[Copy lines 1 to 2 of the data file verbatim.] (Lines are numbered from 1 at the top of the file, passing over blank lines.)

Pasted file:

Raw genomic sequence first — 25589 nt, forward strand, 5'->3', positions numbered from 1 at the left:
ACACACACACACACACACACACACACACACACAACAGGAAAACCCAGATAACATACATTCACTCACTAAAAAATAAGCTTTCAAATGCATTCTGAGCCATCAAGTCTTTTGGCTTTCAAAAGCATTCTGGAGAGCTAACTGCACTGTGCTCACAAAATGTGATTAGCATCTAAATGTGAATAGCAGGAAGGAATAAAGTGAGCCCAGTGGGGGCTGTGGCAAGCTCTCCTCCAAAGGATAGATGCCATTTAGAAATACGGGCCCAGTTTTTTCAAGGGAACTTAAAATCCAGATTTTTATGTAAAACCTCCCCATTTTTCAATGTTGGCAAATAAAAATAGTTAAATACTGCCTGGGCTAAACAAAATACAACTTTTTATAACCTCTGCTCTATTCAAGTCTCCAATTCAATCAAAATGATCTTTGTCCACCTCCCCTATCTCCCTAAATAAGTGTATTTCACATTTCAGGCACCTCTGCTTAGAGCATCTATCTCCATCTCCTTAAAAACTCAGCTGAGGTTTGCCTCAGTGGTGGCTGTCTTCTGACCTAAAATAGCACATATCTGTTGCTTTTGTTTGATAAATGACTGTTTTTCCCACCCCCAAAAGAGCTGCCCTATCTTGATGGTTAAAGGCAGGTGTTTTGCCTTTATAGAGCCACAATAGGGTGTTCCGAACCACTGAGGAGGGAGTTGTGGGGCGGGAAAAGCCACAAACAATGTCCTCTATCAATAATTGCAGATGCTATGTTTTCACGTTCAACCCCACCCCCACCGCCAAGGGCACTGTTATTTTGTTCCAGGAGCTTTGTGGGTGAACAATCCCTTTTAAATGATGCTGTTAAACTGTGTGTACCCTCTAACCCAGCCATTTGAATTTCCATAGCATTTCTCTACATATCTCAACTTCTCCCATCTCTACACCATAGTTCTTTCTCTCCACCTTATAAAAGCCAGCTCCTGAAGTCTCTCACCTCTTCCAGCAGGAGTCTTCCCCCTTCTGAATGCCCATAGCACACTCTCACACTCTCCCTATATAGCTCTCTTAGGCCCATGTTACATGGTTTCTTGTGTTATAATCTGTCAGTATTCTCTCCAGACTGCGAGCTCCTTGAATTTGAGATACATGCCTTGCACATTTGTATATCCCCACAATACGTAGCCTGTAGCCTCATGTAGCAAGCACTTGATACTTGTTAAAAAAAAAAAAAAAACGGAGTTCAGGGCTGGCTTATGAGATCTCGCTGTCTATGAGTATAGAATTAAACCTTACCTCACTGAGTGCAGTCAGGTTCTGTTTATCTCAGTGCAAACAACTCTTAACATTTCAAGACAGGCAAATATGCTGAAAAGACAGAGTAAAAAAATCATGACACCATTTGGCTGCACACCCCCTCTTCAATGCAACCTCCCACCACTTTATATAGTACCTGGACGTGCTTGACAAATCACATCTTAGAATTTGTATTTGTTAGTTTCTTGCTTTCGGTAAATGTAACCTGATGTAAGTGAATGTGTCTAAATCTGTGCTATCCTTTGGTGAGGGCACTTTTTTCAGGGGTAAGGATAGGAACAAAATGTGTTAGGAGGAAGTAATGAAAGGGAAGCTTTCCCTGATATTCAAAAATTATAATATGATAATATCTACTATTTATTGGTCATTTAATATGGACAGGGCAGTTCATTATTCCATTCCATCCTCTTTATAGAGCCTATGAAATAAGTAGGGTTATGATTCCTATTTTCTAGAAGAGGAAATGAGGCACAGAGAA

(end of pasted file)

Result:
Raw genomic sequence first — 25589 nt, forward strand, 5'->3', positions numbered from 1 at the left:
ACACACACACACACACACACACACACACACACAACAGGAAAACCCAGATAACATACATTCACTCACTAAAAAATAAGCTTTCAAATGCATTCTGAGCCATCAAGTCTTTTGGCTTTCAAAAGCATTCTGGAGAGCTAACTGCACTGTGCTCACAAAATGTGATTAGCATCTAAATGTGAATAGCAGGAAGGAATAAAGTGAGCCCAGTGGGGGCTGTGGCAAGCTCTCCTCCAAAGGATAGATGCCATTTAGAAATACGGGCCCAGTTTTTTCAAGGGAACTTAAAATCCAGATTTTTATGTAAAACCTCCCCATTTTTCAATGTTGGCAAATAAAAATAGTTAAATACTGCCTGGGCTAAACAAAATACAACTTTTTATAACCTCTGCTCTATTCAAGTCTCCAATTCAATCAAAATGATCTTTGTCCACCTCCCCTATCTCCCTAAATAAGTGTATTTCACATTTCAGGCACCTCTGCTTAGAGCATCTATCTCCATCTCCTTAAAAACTCAGCTGAGGTTTGCCTCAGTGGTGGCTGTCTTCTGACCTAAAATAGCACATATCTGTTGCTTTTGTTTGATAAATGACTGTTTTTCCCACCCCCAAAAGAGCTGCCCTATCTTGATGGTTAAAGGCAGGTGTTTTGCCTTTATAGAGCCACAATAGGGTGTTCCGAACCACTGAGGAGGGAGTTGTGGGGCGGGAAAAGCCACAAACAATGTCCTCTATCAATAATTGCAGATGCTATGTTTTCACGTTCAACCCCACCCCCACCGCCAAGGGCACTGTTATTTTGTTCCAGGAGCTTTGTGGGTGAACAATCCCTTTTAAATGATGCTGTTAAACTGTGTGTACCCTCTAACCCAGCCATTTGAATTTCCATAGCATTTCTCTACATATCTCAACTTCTCCCATCTCTACACCATAGTTCTTTCTCTCCACCTTATAAAAGCCAGCTCCTGAAGTCTCTCACCTCTTCCAGCAGGAGTCTTCCCCCTTCTGAATGCCCATAGCACACTCTCACACTCTCCCTATATAGCTCTCTTAGGCCCATGTTACATGGTTTCTTGTGTTATAATCTGTCAGTATTCTCTCCAGACTGCGAGCTCCTTGAATTTGAGATACATGCCTTGCACATTTGTATATCCCCACAATACGTAGCCTGTAGCCTCATGTAGCAAGCACTTGATACTTGTTAAAAAAAAAAAAAAAACGGAGTTCAGGGCTGGCTTATGAGATCTCGCTGTCTATGAGTATAGAATTAAACCTTACCTCACTGAGTGCAGTCAGGTTCTGTTTATCTCAGTGCAAACAACTCTTAACATTTCAAGACAGGCAAATATGCTGAAAAGACAGAGTAAAAAAATCATGACACCATTTGGCTGCACACCCCCTCTTCAATGCAACCTCCCACCACTTTATATAGTACCTGGACGTGCTTGACAAATCACATCTTAGAATTTGTATTTGTTAGTTTCTTGCTTTCGGTAAATGTAACCTGATGTAAGTGAATGTGTCTAAATCTGTGCTATCCTTTGGTGAGGGCACTTTTTTCAGGGGTAAGGATAGGAACAAAATGTGTTAGGAGGAAGTAATGAAAGGGAAGCTTTCCCTGATATTCAAAAATTATAATATGATAATATCTACTATTTATTGGTCATTTAATATGGACAGGGCAGTTCATTATTCCATTCCATCCTCTTTATAGAGCCTATGAAATAAGTAGGGTTATGATTCCTATTTTCTAGAAGAGGAAATGAGGCACAGAGAA